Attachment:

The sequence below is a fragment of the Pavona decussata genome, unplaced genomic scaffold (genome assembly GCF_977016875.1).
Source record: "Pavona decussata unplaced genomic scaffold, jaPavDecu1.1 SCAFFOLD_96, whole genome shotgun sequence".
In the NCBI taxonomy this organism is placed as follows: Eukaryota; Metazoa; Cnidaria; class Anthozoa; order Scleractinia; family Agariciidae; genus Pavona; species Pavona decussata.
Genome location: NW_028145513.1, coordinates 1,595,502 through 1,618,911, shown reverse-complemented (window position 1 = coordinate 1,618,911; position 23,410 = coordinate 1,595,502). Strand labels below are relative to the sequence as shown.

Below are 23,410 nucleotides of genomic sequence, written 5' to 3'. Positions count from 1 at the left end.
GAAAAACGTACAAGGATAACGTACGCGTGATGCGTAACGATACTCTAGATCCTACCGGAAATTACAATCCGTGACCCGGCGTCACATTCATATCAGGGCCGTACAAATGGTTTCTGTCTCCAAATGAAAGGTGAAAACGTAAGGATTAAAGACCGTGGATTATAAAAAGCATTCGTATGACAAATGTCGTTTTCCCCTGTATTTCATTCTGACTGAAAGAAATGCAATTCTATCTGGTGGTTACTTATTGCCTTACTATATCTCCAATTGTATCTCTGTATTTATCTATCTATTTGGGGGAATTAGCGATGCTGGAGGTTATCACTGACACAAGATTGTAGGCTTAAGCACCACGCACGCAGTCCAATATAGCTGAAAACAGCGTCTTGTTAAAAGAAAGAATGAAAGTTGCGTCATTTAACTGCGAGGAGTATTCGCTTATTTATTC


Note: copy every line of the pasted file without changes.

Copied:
The sequence below is a fragment of the Pavona decussata genome, unplaced genomic scaffold (genome assembly GCF_977016875.1).
Source record: "Pavona decussata unplaced genomic scaffold, jaPavDecu1.1 SCAFFOLD_96, whole genome shotgun sequence".
In the NCBI taxonomy this organism is placed as follows: Eukaryota; Metazoa; Cnidaria; class Anthozoa; order Scleractinia; family Agariciidae; genus Pavona; species Pavona decussata.
Genome location: NW_028145513.1, coordinates 1,595,502 through 1,618,911, shown reverse-complemented (window position 1 = coordinate 1,618,911; position 23,410 = coordinate 1,595,502). Strand labels below are relative to the sequence as shown.

Below are 23,410 nucleotides of genomic sequence, written 5' to 3'. Positions count from 1 at the left end.
GAAAAACGTACAAGGATAACGTACGCGTGATGCGTAACGATACTCTAGATCCTACCGGAAATTACAATCCGTGACCCGGCGTCACATTCATATCAGGGCCGTACAAATGGTTTCTGTCTCCAAATGAAAGGTGAAAACGTAAGGATTAAAGACCGTGGATTATAAAAAGCATTCGTATGACAAATGTCGTTTTCCCCTGTATTTCATTCTGACTGAAAGAAATGCAATTCTATCTGGTGGTTACTTATTGCCTTACTATATCTCCAATTGTATCTCTGTATTTATCTATCTATTTGGGGGAATTAGCGATGCTGGAGGTTATCACTGACACAAGATTGTAGGCTTAAGCACCACGCACGCAGTCCAATATAGCTGAAAACAGCGTCTTGTTAAAAGAAAGAATGAAAGTTGCGTCATTTAACTGCGAGGAGTATTCGCTTATTTATTC